#BookReview: Heard: An Omegaverse Story (Breaking Free Book 3)

Heard: An Omegaverse Story (Breaking Free Book 3)
Author: A. M. Arthur
Genre: MM Alternate Universe Romance (Omegaverse)
Print Length: 301 pages
Publisher: Briggs-King Books; 1 edition (November 12, 2017)
Publication Date: November 12, 2017
Miss Primm’s Rating: 4.5 stars (rounded up to five on Amazon)
Heat Level: 3 of 5 flames
Explicit content: For mature readers only.Triggers: descriptions of non-con, sex slavery


An omega who can’t speak meets an alpha who won’t listen….

Karter Jenks is a first-year constable who’s still trying to prove himself to his superiors, so he isn’t looking for a mate right now. Soon, sure, but he also knows he has work to do to change his alphahole tendencies around omega rights. The Kell Iverson trial opened his eyes to how cruelly some omegas are treated, and Karter doesn’t want to follow in his authoritarian father’s footsteps when he finds his mate. And he absolutely does not expect a homeless omega vagrant and burglary suspect to be his bondmate.

Jax Orris escaped a life of captivity and pain to save himself and his infant son. Living as vagrants isn’t ideal, but it’s better than trusting the authorities who landed Jax in hell to begin with. When their hiding place is discovered, Jax is shocked to feel the mating bond with the young alpha who’s been tracking him—and even more shocked when the constable doesn’t immediately arrest him for his crimes. It helps him trust Karter enough to accept his help in keeping himself and his son safe from the men Jax escaped.

Good writing, decent character development, nice story. It’s easy to feel for Jax Orris and the horror he suffered. It’s never easy to write a standalone connected to a series but the author handles it well, and you do not need to read the other books in the series to understand the story.

The author did a decent job of world-building, though as usual with Omegaverse stories, we don’t get a clear sense of why the society is ordered the way as. It’s not enough to say, well, of course, Alpha’s run things, etc, etc. If you bring me an alternate universe and society tell me why it came about because otherwise, we aren’t talking about humans. This is just my general beef with Omegaverse stories though.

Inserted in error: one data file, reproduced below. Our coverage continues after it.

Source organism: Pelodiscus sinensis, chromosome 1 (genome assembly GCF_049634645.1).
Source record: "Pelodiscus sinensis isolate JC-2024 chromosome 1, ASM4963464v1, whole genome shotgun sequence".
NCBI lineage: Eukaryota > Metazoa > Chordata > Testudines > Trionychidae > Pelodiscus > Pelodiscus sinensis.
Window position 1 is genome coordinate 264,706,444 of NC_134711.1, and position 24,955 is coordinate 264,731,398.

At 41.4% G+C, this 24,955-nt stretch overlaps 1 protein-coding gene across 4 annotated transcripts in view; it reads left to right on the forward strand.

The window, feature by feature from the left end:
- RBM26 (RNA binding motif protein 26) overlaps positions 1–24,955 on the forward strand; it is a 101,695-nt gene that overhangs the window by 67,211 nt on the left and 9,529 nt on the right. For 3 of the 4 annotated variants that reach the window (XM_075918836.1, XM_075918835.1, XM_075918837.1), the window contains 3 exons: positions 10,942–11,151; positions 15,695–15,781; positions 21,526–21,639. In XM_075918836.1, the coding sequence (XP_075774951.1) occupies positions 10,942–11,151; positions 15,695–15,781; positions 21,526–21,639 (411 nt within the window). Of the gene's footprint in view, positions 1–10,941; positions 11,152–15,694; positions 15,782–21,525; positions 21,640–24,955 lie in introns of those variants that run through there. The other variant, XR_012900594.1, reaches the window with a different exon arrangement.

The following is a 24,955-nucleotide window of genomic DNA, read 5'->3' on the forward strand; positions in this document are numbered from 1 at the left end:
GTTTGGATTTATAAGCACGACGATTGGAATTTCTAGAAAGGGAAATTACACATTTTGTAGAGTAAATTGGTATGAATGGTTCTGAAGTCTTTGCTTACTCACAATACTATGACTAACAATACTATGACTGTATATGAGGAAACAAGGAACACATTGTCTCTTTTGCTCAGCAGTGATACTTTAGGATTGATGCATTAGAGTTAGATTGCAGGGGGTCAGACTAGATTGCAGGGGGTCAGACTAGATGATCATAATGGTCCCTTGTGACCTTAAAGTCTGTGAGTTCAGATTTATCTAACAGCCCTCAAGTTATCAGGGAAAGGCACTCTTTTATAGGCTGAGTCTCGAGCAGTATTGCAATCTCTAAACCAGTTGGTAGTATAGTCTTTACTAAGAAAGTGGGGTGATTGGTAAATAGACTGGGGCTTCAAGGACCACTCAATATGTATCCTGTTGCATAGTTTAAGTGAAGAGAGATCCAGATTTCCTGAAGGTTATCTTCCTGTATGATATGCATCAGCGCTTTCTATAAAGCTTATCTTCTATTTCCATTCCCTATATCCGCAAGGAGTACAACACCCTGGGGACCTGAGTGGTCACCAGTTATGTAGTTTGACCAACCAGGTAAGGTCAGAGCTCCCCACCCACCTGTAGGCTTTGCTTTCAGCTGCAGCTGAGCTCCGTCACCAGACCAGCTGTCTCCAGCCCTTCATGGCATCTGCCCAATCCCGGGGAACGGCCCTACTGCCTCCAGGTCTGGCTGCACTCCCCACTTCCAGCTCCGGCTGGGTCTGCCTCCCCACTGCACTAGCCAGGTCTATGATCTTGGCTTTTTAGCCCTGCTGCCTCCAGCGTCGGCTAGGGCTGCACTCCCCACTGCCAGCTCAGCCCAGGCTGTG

Three things that got under my skin. One was the insta-bonding and the almost immediate acceptance of the two men for each other. Though the author does make an attempt to create the tension of each man not accepting the other at first, it just didn’t ring true. You weren’t ever in danger of thinking they wouldn’t formalize their mating bond. The other was a thread of “mating for the wrong reasons” which never jelled properly and ended up being a paper tiger. It probably should have been edited out. The third was the instant turn around in attitude for Karter Jenks. Once he meets his bondmate he instantly turns into a solicitous mate trying to do everything to win over Jax, though as alluded to in previous stories he was full into Alpha mode. So how does that happen, huh? Though Karter did see some of the horrors Omegas suffer in their alphahole ‘verse, wouldn’t it be harder for him to change his attitudes? If you look into our own misogynistic society, you’ll see that is true, with some segments denying that such misogyny exists.

As a writer, I see the lost opportunity of building real drama and stakes with physical bonding clashing against emotional needs and societal expectations. This story as it stands is a pleasant read, but it isn’t going to get your heart pumping.

But maybe that’s just me because other people seemed to have enjoyed the book. As far as Omegaverse stories go it’s an easy-on-the-brain story. If you are looking for a feel good read, this is it.

I purchased the book through Kindle Unlimited.

Cover image published under U.S. Copyright law allowing low resolution images for purpose of commentary.

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